The test I primarily focus on is that if the wave function extends in time all measurements in the time dimension would be just a bit fuzzier. In particular, if you are measuring when a particle is detected, if you are measuring the time-of-arrival, then if the wave function is extended in time you expect to see it both sooner & later than otherwise expected.

The advantage of this as a test is that the additional fuzziness if present at all must be present everywhen. Any time-varying experimental setup can potentially serve as a test.

The main problem — somewhat to my surprise — was that we really don’t know how to predict the time-of-arrival in standard quantum mechanics, let alone quantum mechanics with time in play as well! I’m trying to make a pincer attack on time: left jaw — standard quantum mechanics (SQM), right jaw — quantum mechanics with time (TQM). I was focused on the right jaw, but found that actually it was the left jaw that was weak. So I had to backtrack & deal with this problem. Interesting. And this turned out to be the single trickiest bit in the paper.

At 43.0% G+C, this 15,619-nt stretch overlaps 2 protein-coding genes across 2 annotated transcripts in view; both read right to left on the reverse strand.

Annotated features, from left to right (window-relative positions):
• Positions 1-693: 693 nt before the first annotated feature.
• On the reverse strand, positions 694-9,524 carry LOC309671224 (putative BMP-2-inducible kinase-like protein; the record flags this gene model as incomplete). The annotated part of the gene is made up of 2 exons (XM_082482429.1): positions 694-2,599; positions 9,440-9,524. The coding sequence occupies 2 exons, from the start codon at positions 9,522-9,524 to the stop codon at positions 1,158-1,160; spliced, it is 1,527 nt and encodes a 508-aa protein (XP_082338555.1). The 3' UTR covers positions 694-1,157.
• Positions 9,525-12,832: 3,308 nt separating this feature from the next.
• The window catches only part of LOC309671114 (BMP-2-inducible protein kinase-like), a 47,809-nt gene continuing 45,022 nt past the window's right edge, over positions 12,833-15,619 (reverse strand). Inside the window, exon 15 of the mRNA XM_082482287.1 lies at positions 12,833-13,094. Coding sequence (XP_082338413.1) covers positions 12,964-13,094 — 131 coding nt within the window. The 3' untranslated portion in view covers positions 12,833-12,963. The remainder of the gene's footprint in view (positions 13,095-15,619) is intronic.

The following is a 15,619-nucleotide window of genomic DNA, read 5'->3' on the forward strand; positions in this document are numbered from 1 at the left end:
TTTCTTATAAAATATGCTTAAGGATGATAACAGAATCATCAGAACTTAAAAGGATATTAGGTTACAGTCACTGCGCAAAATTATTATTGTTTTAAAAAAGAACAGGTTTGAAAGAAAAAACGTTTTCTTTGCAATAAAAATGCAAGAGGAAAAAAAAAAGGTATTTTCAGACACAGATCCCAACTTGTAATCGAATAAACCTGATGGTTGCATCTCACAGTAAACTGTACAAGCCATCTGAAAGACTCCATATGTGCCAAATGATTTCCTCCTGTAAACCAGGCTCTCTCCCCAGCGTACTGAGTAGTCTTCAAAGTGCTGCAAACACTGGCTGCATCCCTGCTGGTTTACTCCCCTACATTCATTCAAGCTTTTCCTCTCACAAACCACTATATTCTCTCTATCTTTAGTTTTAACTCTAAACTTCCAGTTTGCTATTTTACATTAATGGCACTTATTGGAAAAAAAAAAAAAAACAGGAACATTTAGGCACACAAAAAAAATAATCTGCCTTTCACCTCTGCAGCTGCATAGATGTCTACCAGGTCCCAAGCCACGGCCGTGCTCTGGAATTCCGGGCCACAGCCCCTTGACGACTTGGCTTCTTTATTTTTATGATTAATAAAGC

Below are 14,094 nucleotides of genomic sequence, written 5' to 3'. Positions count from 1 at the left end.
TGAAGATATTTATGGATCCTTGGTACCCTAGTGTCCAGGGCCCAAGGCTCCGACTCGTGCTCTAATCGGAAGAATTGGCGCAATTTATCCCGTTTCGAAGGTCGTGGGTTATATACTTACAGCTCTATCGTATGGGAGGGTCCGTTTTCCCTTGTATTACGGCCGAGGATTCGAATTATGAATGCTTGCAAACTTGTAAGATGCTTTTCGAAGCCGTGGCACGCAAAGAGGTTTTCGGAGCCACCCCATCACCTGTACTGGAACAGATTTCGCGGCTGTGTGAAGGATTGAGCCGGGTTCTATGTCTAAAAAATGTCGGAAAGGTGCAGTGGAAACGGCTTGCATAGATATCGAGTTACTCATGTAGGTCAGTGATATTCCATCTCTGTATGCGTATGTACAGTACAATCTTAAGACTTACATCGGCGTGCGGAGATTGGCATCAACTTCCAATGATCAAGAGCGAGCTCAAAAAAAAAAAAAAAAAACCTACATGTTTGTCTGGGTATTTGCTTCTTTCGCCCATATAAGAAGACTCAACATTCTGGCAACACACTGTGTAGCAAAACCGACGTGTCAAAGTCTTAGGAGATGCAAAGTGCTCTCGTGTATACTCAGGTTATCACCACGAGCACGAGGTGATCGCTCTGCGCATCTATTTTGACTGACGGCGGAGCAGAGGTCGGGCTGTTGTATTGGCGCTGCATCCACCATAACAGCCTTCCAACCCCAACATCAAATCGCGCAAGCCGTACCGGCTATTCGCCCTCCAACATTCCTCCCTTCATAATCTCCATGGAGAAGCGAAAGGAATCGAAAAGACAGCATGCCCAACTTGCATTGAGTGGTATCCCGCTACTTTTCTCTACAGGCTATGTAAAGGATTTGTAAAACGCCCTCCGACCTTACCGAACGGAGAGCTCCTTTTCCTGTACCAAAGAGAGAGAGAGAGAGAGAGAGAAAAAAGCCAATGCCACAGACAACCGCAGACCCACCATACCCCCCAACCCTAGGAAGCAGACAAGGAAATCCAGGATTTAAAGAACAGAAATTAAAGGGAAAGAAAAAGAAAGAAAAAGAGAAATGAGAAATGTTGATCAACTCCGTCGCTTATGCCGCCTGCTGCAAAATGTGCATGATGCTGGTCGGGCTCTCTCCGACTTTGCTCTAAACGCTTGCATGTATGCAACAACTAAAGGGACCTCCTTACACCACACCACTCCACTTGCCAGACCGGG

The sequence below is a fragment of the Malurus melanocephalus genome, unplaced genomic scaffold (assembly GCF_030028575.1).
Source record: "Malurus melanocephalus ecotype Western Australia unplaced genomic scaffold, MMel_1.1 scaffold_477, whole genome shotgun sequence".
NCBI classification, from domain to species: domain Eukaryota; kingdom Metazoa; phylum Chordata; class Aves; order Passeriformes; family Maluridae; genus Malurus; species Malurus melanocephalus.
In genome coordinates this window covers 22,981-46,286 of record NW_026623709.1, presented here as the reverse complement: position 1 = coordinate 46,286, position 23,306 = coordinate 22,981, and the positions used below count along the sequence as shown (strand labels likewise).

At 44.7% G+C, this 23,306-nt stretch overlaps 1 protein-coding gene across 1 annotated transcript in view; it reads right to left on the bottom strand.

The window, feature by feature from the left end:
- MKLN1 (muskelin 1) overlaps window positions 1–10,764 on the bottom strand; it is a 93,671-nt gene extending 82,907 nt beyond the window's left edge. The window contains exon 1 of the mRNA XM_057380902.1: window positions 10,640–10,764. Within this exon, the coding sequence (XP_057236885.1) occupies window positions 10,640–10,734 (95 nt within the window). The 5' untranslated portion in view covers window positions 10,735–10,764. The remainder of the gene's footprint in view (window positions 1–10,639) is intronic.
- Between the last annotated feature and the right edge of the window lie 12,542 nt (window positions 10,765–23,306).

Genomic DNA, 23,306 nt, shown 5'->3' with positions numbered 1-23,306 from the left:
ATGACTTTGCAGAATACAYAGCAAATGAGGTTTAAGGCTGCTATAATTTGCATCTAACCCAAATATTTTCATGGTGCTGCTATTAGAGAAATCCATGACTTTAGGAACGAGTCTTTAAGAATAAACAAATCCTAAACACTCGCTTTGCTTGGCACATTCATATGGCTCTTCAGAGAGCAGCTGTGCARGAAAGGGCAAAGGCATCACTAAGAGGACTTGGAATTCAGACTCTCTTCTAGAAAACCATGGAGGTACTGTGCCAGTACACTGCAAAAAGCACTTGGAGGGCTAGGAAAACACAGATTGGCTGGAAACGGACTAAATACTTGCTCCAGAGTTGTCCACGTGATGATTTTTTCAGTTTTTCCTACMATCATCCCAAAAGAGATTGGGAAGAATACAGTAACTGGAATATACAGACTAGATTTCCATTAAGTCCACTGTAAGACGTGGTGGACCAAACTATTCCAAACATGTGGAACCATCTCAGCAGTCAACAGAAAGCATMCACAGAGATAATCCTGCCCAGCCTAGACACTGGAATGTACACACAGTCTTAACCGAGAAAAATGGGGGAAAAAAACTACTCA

After getting the left jaw in better shape, good enough to take a punch anyway, I did a recap of TQM. This was probably the 2nd trickiest bit of the paper: how do you describe a hypothesis that took over a hundred pages and nearly five hundred equations to work out in a just a few pages? I found the core ideas coming a bit clearer in my own head at least. That’s gotta be worth something.

Then the payoff bit, the actual tests, is only the last quarter of the paper. And after working out how the additional fuzziness in time plays out, I got to my favorite test: the single slit in time. This is the single cleanest test of the idea. Not an easy experiment however.